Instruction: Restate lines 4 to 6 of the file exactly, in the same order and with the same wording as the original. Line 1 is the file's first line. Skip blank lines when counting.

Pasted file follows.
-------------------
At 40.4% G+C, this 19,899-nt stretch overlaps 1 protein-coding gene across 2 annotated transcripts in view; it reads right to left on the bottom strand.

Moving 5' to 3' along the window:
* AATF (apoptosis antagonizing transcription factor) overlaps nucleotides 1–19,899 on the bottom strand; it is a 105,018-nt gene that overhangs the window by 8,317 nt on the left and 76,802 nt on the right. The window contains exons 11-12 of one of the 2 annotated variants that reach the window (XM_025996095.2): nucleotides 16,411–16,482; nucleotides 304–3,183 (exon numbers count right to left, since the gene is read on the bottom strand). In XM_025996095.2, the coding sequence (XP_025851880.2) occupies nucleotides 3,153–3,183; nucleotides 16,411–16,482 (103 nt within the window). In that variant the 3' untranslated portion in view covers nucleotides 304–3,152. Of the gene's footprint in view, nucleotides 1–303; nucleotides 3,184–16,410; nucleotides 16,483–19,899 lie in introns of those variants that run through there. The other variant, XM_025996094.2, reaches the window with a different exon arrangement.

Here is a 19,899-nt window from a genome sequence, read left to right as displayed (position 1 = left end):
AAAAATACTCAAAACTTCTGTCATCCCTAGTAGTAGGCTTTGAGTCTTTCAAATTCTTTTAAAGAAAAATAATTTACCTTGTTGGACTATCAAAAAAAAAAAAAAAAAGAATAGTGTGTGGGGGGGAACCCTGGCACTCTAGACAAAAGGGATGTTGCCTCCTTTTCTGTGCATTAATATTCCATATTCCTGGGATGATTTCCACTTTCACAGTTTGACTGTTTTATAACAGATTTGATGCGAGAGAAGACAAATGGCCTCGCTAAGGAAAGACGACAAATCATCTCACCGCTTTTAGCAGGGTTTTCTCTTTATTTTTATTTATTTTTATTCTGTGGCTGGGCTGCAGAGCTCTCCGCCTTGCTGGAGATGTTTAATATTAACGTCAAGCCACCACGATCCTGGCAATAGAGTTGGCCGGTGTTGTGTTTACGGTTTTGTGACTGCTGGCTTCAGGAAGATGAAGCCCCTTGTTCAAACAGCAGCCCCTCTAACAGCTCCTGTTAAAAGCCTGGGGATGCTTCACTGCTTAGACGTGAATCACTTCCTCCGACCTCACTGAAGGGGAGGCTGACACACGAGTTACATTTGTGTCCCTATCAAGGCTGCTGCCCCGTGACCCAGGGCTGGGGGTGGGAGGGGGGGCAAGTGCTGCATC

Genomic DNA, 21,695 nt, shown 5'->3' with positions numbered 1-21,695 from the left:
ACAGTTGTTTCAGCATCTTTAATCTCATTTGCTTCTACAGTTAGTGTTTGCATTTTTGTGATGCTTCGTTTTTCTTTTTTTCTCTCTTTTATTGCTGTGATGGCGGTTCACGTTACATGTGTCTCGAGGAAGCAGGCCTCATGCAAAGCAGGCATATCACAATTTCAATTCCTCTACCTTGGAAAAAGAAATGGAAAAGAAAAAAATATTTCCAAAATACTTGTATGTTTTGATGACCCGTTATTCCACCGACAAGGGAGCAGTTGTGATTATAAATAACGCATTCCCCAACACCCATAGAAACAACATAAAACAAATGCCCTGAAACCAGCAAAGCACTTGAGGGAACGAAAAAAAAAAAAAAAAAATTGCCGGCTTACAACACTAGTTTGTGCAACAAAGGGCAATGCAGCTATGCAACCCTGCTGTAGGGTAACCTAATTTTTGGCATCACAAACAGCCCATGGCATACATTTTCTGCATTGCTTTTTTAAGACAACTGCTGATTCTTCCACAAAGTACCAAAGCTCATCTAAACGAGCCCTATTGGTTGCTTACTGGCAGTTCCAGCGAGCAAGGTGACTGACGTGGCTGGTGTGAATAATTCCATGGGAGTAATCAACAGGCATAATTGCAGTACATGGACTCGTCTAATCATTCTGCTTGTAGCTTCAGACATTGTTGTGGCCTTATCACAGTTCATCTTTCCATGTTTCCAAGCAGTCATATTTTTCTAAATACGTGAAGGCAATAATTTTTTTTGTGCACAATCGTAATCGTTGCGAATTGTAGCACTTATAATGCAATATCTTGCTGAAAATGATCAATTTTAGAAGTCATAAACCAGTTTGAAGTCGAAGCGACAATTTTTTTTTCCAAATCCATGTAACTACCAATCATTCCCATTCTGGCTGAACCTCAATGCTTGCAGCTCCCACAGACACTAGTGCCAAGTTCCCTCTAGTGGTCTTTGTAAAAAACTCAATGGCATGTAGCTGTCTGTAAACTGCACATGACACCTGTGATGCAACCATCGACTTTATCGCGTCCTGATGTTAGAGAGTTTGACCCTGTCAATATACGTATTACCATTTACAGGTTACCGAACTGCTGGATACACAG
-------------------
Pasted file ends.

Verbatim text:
Here is a 19,899-nt window from a genome sequence, read left to right as displayed (position 1 = left end):
AAAAATACTCAAAACTTCTGTCATCCCTAGTAGTAGGCTTTGAGTCTTTCAAATTCTTTTAAAGAAAAATAATTTACCTTGTTGGACTATCAAAAAAAAAAAAAAAAAGAATAGTGTGTGGGGGGGAACCCTGGCACTCTAGACAAAAGGGATGTTGCCTCCTTTTCTGTGCATTAATATTCCATATTCCTGGGATGATTTCCACTTTCACAGTTTGACTGTTTTATAACAGATTTGATGCGAGAGAAGACAAATGGCCTCGCTAAGGAAAGACGACAAATCATCTCACCGCTTTTAGCAGGGTTTTCTCTTTATTTTTATTTATTTTTATTCTGTGGCTGGGCTGCAGAGCTCTCCGCCTTGCTGGAGATGTTTAATATTAACGTCAAGCCACCACGATCCTGGCAATAGAGTTGGCCGGTGTTGTGTTTACGGTTTTGTGACTGCTGGCTTCAGGAAGATGAAGCCCCTTGTTCAAACAGCAGCCCCTCTAACAGCTCCTGTTAAAAGCCTGGGGATGCTTCACTGCTTAGACGTGAATCACTTCCTCCGACCTCACTGAAGGGGAGGCTGACACACGAGTTACATTTGTGTCCCTATCAAGGCTGCTGCCCCGTGACCCAGGGCTGGGGGTGGGAGGGGGGGCAAGTGCTGCATC

Genomic DNA, 21,695 nt, shown 5'->3' with positions numbered 1-21,695 from the left: